Migration

Photo by Ken Wiele on Pexels.com

Migration — Birds do it. Fish do it. Cells do it. And people do it. Oftentimes, life depends on it. 

People migrate from one location to another for a lot of reasons — the old place isn’t inhabitable any more; they’re seeking freedom; they need more food sources.

We migrate from belief systems or thought-camps for the same sorts of reasons. 

Gradually, over the past six to ten years, I’ve migrated. 

For a long time I was camped out in right-wing, conservative, evangelical Christianity. I was pretty comfortable there. I knew the language. I’d been taught the beliefs. I knew all the right answers. For the most part, the voices around me all echoed the same ideas, the same beliefs. It was where I belonged. Home. 

Then God moved me. God expanded my circle. 

As I listened to people with different ideas, I realized that somebody could love God with all her heart, soul, and mind and approach an issue from a different perspective than I did. This challenged me immensely. It was like those multiple-choice test questions had all been changed to short-answer. You mean the answer isn’t either/or, black and white? There is nuance? Things can be both/and? Whaaaaaat?? This was crazy-talk!

I remember one particular time when I was probably 36 and I had listened to someone express her passionate beliefs about the necessity of welfare, completely based on her love for Jesus and other people and with the Bible as her foundation, and I walked away thinking, “Wow, God! She loves You just as much as my conservative, Bible-belt, Baptist, Republican friends do, yet she has come to totally different conclusions than they have!” 

Mind blown. 

Another day, I was sitting in a large circle of women. The metal folding chairs spread out around the tiled floor of a church fellowship hall. It was a familiar place for me. Home.

We were studying Isaiah; and, for the most part, I was reading it through the same lens with which I had always studied the Bible. I grew up in a conservative Christian family and went to a conservative Christian college and settled into a conservative Christian church. I had read the Bible my whole life. I had listened to over 1800 sermons at that point in my life. Then the woman beside me spoke up in that discussion circle. This lady had met and fallen in love with Jesus later in life, and she came from a totally different background than I did. When she talked about what she saw in the passages of scripture, I saw my well-worn Bible pages with fresh eyes and new life.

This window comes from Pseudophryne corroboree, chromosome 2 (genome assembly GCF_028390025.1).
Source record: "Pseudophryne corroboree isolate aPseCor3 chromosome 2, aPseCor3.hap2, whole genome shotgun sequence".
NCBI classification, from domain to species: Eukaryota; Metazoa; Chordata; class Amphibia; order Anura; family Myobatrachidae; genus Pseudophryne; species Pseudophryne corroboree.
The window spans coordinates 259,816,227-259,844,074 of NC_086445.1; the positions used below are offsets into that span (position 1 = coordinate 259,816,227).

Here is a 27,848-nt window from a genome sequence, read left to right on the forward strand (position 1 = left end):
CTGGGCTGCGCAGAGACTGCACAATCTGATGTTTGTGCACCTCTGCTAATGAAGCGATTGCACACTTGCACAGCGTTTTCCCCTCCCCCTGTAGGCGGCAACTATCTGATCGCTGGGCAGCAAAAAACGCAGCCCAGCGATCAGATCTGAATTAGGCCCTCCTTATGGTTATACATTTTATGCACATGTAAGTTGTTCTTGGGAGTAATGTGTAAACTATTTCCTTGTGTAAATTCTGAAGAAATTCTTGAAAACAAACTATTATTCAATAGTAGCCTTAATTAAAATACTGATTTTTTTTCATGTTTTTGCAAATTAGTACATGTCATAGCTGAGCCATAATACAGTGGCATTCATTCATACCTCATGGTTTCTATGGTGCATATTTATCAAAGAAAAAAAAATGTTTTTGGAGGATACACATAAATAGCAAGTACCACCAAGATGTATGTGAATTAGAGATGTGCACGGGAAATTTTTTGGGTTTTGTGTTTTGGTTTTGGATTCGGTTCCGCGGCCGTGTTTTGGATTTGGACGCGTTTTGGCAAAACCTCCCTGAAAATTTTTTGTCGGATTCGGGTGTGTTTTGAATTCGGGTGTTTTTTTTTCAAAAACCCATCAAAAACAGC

This particular day, we were reading a passage in which God, through Isaiah, is warning the Israelites not to put their trust in strong armies. Isaiah reminds the people that God wants one hundred percent of their trust in Him and Him alone. Earlier in the study, we had read of God’s displeasure with Israel because they lacked compassion for those who were oppressed and disadvantaged. So suddenly, this lady beside me said something like this — I read this and I am thinking of our own nation. We spend such a huge percentage of our country’s money on our military, yet we have children starving and homeless. We turn a blind eye to the oppressed, but we spend a fortune on wars. Maybe if our country spent less on the military and fighting wars, instead trusting God, and we spent more on taking care of the oppressed, God would bless our country and protect us.

Whaaaaat? Nobody in my bubble talked like that! Was she using the Bible as the basis for her liberal ideas? This was a brand new concept for my brain to absorb! 

As the GPS robot voice would say, “Rerouting. Rerouting.” 

The migration had begun. 

As my circle expanded, my compassion grew. It’s very difficult to other people you love. When we’re all in the circle of friendship and family, there stops being an Us and Them. We’re just a We